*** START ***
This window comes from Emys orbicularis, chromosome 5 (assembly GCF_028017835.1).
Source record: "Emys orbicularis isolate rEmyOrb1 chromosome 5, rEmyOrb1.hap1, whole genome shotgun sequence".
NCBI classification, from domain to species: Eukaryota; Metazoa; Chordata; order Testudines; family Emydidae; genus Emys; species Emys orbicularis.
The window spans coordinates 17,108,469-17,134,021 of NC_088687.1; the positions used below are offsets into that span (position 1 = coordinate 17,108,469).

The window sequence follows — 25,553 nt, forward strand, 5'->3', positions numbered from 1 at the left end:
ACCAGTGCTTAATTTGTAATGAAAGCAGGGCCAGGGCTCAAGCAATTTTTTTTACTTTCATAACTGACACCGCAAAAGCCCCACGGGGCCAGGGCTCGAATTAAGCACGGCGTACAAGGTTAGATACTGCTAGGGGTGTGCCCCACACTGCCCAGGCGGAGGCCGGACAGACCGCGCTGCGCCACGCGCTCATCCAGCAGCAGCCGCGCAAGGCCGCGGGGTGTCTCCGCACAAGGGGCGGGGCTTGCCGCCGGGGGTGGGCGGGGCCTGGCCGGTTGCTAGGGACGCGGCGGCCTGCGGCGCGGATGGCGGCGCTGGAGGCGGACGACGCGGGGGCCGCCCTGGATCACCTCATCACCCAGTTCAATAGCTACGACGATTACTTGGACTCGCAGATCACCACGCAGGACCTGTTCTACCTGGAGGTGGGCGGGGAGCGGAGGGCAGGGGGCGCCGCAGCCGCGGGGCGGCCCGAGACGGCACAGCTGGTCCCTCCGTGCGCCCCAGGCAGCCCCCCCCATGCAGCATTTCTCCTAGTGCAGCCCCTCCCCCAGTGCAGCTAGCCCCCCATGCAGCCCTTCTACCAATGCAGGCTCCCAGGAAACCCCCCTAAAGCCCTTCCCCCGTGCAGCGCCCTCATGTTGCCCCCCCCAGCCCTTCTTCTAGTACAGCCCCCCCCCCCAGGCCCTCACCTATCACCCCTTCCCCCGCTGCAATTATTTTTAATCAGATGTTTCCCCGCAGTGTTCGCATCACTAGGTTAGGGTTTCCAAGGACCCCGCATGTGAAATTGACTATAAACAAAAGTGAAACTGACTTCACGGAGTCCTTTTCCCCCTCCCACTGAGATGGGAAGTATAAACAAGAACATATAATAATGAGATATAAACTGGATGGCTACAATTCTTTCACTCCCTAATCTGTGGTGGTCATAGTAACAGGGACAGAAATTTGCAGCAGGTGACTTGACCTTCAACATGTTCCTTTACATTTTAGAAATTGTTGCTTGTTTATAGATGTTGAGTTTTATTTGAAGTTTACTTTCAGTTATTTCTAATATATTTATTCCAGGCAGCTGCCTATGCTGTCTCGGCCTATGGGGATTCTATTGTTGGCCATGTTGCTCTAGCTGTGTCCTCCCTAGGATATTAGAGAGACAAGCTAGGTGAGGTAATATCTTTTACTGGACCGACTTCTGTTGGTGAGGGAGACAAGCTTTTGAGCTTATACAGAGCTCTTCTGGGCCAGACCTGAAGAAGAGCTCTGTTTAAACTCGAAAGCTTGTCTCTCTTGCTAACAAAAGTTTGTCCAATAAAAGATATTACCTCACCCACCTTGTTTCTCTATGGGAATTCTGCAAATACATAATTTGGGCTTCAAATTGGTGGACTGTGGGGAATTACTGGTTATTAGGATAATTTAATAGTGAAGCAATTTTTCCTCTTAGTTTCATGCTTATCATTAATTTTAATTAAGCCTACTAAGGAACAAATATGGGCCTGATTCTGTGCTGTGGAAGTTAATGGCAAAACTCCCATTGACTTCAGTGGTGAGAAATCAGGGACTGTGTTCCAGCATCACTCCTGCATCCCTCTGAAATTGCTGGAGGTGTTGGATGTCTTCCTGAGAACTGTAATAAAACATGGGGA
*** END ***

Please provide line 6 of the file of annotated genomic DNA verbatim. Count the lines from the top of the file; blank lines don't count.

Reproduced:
ACCAGTGCTTAATTTGTAATGAAAGCAGGGCCAGGGCTCAAGCAATTTTTTTTACTTTCATAACTGACACCGCAAAAGCCCCACGGGGCCAGGGCTCGAATTAAGCACGGCGTACAAGGTTAGATACTGCTAGGGGTGTGCCCCACACTGCCCAGGCGGAGGCCGGACAGACCGCGCTGCGCCACGCGCTCATCCAGCAGCAGCCGCGCAAGGCCGCGGGGTGTCTCCGCACAAGGGGCGGGGCTTGCCGCCGGGGGTGGGCGGGGCCTGGCCGGTTGCTAGGGACGCGGCGGCCTGCGGCGCGGATGGCGGCGCTGGAGGCGGACGACGCGGGGGCCGCCCTGGATCACCTCATCACCCAGTTCAATAGCTACGACGATTACTTGGACTCGCAGATCACCACGCAGGACCTGTTCTACCTGGAGGTGGGCGGGGAGCGGAGGGCAGGGGGCGCCGCAGCCGCGGGGCGGCCCGAGACGGCACAGCTGGTCCCTCCGTGCGCCCCAGGCAGCCCCCCCCATGCAGCATTTCTCCTAGTGCAGCCCCTCCCCCAGTGCAGCTAGCCCCCCATGCAGCCCTTCTACCAATGCAGGCTCCCAGGAAACCCCCCTAAAGCCCTTCCCCCGTGCAGCGCCCTCATGTTGCCCCCCCCAGCCCTTCTTCTAGTACAGCCCCCCCCCCCAGGCCCTCACCTATCACCCCTTCCCCCGCTGCAATTATTTTTAATCAGATGTTTCCCCGCAGTGTTCGCATCACTAGGTTAGGGTTTCCAAGGACCCCGCATGTGAAATTGACTATAAACAAAAGTGAAACTGACTTCACGGAGTCCTTTTCCCCCTCCCACTGAGATGGGAAGTATAAACAAGAACATATAATAATGAGATATAAACTGGATGGCTACAATTCTTTCACTCCCTAATCTGTGGTGGTCATAGTAACAGGGACAGAAATTTGCAGCAGGTGACTTGACCTTCAACATGTTCCTTTACATTTTAGAAATTGTTGCTTGTTTATAGATGTTGAGTTTTATTTGAAGTTTACTTTCAGTTATTTCTAATATATTTATTCCAGGCAGCTGCCTATGCTGTCTCGGCCTATGGGGATTCTATTGTTGGCCATGTTGCTCTAGCTGTGTCCTCCCTAGGATATTAGAGAGACAAGCTAGGTGAGGTAATATCTTTTACTGGACCGACTTCTGTTGGTGAGGGAGACAAGCTTTTGAGCTTATACAGAGCTCTTCTGGGCCAGACCTGAAGAAGAGCTCTGTTTAAACTCGAAAGCTTGTCTCTCTTGCTAACAAAAGTTTGTCCAATAAAAGATATTACCTCACCCACCTTGTTTCTCTATGGGAATTCTGCAAATACATAATTTGGGCTTCAAATTGGTGGACTGTGGGGAATTACTGGTTATTAGGATAATTTAATAGTGAAGCAATTTTTCCTCTTAGTTTCATGCTTATCATTAATTTTAATTAAGCCTACTAAGGAACAAATATGGGCCTGATTCTGTGCTGTGGAAGTTAATGGCAAAACTCCCATTGACTTCAGTGGTGAGAAATCAGGGACTGTGTTCCAGCATCACTCCTGCATCCCTCTGAAATTGCTGGAGGTGTTGGATGTCTTCCTGAGAACTGTAATAAAACATGGGGA